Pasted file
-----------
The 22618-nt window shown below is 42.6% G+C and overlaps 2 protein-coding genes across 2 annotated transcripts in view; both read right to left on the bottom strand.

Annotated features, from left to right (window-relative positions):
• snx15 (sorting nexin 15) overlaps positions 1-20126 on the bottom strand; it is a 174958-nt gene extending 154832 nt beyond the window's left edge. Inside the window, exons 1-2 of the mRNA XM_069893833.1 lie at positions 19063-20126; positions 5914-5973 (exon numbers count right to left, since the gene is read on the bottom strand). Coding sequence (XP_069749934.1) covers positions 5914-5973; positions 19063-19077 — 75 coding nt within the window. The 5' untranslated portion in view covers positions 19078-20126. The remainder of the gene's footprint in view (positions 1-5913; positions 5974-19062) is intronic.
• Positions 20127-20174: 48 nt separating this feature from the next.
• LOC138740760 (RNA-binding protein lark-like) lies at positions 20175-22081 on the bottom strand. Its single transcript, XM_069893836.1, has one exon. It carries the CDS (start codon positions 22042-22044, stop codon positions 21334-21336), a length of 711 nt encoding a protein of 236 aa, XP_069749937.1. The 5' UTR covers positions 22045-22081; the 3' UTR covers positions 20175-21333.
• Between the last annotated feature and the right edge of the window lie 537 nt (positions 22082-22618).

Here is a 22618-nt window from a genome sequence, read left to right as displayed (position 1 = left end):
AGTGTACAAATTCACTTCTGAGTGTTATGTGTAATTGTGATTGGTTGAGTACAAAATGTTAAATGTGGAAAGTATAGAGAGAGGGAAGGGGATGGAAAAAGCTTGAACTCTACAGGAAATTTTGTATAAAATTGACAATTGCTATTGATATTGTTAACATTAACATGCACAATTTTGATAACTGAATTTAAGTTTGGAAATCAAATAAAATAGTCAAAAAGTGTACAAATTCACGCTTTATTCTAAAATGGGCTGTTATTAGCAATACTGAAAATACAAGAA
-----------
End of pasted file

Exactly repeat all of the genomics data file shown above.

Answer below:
The 22618-nt window shown below is 42.6% G+C and overlaps 2 protein-coding genes across 2 annotated transcripts in view; both read right to left on the bottom strand.

Annotated features, from left to right (window-relative positions):
• snx15 (sorting nexin 15) overlaps positions 1-20126 on the bottom strand; it is a 174958-nt gene extending 154832 nt beyond the window's left edge. Inside the window, exons 1-2 of the mRNA XM_069893833.1 lie at positions 19063-20126; positions 5914-5973 (exon numbers count right to left, since the gene is read on the bottom strand). Coding sequence (XP_069749934.1) covers positions 5914-5973; positions 19063-19077 — 75 coding nt within the window. The 5' untranslated portion in view covers positions 19078-20126. The remainder of the gene's footprint in view (positions 1-5913; positions 5974-19062) is intronic.
• Positions 20127-20174: 48 nt separating this feature from the next.
• LOC138740760 (RNA-binding protein lark-like) lies at positions 20175-22081 on the bottom strand. Its single transcript, XM_069893836.1, has one exon. It carries the CDS (start codon positions 22042-22044, stop codon positions 21334-21336), a length of 711 nt encoding a protein of 236 aa, XP_069749937.1. The 5' UTR covers positions 22045-22081; the 3' UTR covers positions 20175-21333.
• Between the last annotated feature and the right edge of the window lie 537 nt (positions 22082-22618).

Here is a 22618-nt window from a genome sequence, read left to right as displayed (position 1 = left end):
AGTGTACAAATTCACTTCTGAGTGTTATGTGTAATTGTGATTGGTTGAGTACAAAATGTTAAATGTGGAAAGTATAGAGAGAGGGAAGGGGATGGAAAAAGCTTGAACTCTACAGGAAATTTTGTATAAAATTGACAATTGCTATTGATATTGTTAACATTAACATGCACAATTTTGATAACTGAATTTAAGTTTGGAAATCAAATAAAATAGTCAAAAAGTGTACAAATTCACGCTTTATTCTAAAATGGGCTGTTATTAGCAATACTGAAAATACAAGAA